SOUTHPORT, England -- If the final round of the British Open were to end Sunday the way the first round ended yesterday, nary a soul would complain.
Severiano Ballesteros, one of golf's giants, stood on the tee of the par-5 17th hole late in the afternoon, trailing by two shots. He eagled the hole with the help of a mammoth, 375-yard, windblown drive, then made a slow, meandering, 40-foot downhill putt on the 18th for a birdie.
As he walked off the course, with the gallery showering him with applause, the Spaniard was alone at the top. And he made his surge at a time of the day when the wind was gusting, the temperature was dropping, and scoring had become extremely difficult, at least for everyone else.
"Everything went great, couldn't be any better," he said minutes later, still bubbling with the thrill of it all. "I think I played great. It was a great round."
His 66, 4-under-par at Royal Birkdale, gave him a one-stroke lead over his countryman, Santiago Luna, who is slightly less well-known; Britain's Martin Gates, who is not exactly a household name either; and American Chip Beck.
Lurking among a group of seven players at 68 is Nick Faldo, the defending champion and pre-tournament favorite. Asked if other contenders might be intimidated by the sight of his name on the leader board, Faldo replied, "I hope so."
But the day belonged to Ballesteros, the leading money-winner on the European tour this year. At the age of 34, he is attempting to become again what he was not so long ago -- the best golfer in the world.
Adding to the drama of it all was that he was paired yesterday with Johnny Miller, with whom he played the final round of the 1976 British Open on this very course.
Ballesteros was 19 years old and a golfing nobody on that memorable Sunday 15 Julys ago. Miller was the king, a man in the midst of one of the hottest streaks in golfing history.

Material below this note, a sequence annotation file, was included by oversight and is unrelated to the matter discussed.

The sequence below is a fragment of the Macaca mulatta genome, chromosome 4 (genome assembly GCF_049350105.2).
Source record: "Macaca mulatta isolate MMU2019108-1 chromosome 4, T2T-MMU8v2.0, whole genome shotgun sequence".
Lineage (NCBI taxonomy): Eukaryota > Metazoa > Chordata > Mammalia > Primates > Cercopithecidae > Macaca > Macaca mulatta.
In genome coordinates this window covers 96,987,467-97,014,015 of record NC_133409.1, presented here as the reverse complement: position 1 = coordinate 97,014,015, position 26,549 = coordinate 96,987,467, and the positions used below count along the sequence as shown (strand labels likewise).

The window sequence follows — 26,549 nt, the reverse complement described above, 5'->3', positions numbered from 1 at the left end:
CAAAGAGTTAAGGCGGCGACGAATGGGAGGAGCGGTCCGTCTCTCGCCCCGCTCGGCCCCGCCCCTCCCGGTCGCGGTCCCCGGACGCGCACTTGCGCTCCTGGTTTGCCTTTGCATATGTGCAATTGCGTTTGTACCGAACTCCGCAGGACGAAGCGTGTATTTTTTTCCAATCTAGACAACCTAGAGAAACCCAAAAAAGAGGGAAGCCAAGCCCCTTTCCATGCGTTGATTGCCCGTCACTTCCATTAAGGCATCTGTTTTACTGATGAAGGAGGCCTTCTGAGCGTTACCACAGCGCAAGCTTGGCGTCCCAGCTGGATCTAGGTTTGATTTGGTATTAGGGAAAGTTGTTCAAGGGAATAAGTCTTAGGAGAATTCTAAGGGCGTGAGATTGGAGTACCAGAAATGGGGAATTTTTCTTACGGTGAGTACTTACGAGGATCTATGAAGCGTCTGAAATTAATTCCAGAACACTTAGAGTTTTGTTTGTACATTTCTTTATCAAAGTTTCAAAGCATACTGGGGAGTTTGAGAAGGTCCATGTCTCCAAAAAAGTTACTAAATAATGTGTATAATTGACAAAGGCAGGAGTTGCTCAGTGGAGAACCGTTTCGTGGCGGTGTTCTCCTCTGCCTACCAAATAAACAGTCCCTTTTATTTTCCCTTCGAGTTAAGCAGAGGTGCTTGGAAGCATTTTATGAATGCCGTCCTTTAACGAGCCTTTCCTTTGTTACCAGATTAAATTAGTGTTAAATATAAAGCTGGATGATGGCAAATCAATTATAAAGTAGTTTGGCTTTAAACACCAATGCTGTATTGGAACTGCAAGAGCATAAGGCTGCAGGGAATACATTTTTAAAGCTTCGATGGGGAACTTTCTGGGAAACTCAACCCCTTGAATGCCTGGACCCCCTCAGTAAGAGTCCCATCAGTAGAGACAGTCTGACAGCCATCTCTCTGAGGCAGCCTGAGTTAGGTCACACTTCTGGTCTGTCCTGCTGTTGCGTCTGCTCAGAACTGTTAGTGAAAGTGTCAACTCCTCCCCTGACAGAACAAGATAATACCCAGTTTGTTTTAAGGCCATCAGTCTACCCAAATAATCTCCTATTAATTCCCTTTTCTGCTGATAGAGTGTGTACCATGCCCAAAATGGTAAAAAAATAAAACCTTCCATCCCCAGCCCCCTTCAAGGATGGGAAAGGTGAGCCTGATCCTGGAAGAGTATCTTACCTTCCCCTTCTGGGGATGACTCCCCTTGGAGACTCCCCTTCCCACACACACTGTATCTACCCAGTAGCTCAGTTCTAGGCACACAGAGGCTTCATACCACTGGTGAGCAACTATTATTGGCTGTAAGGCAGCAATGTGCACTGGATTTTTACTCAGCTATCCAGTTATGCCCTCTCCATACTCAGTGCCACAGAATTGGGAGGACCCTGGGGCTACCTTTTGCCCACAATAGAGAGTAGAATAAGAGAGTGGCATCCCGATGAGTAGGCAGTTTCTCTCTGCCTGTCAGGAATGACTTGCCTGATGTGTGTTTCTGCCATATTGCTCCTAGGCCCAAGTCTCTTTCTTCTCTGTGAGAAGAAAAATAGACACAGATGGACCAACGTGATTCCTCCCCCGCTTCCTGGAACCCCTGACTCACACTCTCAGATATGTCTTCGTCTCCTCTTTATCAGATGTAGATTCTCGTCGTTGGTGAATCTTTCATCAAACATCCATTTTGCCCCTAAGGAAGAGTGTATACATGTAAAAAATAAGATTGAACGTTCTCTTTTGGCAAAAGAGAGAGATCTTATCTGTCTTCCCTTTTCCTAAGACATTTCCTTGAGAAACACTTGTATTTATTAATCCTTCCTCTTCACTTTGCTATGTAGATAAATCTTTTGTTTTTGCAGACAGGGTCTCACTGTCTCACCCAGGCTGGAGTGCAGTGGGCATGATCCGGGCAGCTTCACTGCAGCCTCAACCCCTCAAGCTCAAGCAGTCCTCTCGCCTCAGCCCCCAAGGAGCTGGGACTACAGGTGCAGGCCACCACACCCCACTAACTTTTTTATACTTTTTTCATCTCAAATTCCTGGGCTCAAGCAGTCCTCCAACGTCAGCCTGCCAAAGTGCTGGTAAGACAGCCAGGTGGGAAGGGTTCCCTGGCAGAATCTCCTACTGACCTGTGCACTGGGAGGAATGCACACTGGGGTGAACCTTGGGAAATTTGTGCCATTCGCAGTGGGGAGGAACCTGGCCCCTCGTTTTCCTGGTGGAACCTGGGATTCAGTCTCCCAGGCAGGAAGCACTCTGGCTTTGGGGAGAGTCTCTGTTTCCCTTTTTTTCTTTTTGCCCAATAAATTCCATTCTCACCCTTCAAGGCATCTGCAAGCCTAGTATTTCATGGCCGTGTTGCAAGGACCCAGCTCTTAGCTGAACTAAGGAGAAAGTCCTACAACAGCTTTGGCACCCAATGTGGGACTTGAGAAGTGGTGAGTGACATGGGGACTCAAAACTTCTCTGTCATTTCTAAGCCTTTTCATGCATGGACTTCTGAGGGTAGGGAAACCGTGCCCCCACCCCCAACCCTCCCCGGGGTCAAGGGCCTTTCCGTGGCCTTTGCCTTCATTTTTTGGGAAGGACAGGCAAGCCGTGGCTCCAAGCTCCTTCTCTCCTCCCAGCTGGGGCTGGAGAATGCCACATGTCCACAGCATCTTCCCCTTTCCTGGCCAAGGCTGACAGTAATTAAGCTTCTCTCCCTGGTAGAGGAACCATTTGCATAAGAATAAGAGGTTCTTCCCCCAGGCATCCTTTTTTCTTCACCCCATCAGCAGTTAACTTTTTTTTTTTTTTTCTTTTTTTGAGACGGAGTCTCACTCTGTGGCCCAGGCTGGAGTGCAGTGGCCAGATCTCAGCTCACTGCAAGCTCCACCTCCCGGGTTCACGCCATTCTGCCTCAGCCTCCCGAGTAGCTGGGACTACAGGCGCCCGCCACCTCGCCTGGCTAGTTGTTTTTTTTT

That day, Miller shot a 66 and won. Ballesteros shot a 74 and lost.
"It brought back good memories," Ballesteros said of his round yesterday.
For a while, the tournament was well on its way to becoming a first-round muddle.
Until Ballesteros made his long putt at 18, the three co-leaders included two men who had to play Sunday and Monday in the pre-tourney qualifier just to get to the first tee.
One was Luna, 28, who finished 131st on the European money-winning list last year, and has been winning and losing his tour card with regularity the last six years. He wasn't sure of being here until late Monday evening, when he won his slot on the eighth hole of a sudden-death qualifying playoff.
Luna, who ended yesterday's round bogey-birdie-eagle-bogey, was pleased with his good fortune, to put it mildly. Asked what his greatest accomplishment in golf was before yesterday, he could not think of one. Asked if he were nervous to be where he was, he replied, "No, I'm dreaming."
Another who had to qualify to get into his first Open was Gates, 26, who ranks 66th on the European tour.
He said his goal this year is "to make enough money to stay on the tour next year."
Beck, 34, was a slightly more reasonable candidate for a position on the leader board, although his record in this tournament over the years has been undistinguished. He has won nearly $300,000 on the U.S. tour this season.
For much of the day, matters unfolded in a quite unexpected manner.
According to pre-tournament prognostications, the wind speed yesterday was supposed to be in the mid-40s, the golf scores in the mid-70s, the Americans lucky to wind up in the top 100.
None of the three proved to be, though the winds did kick up in the afternoon.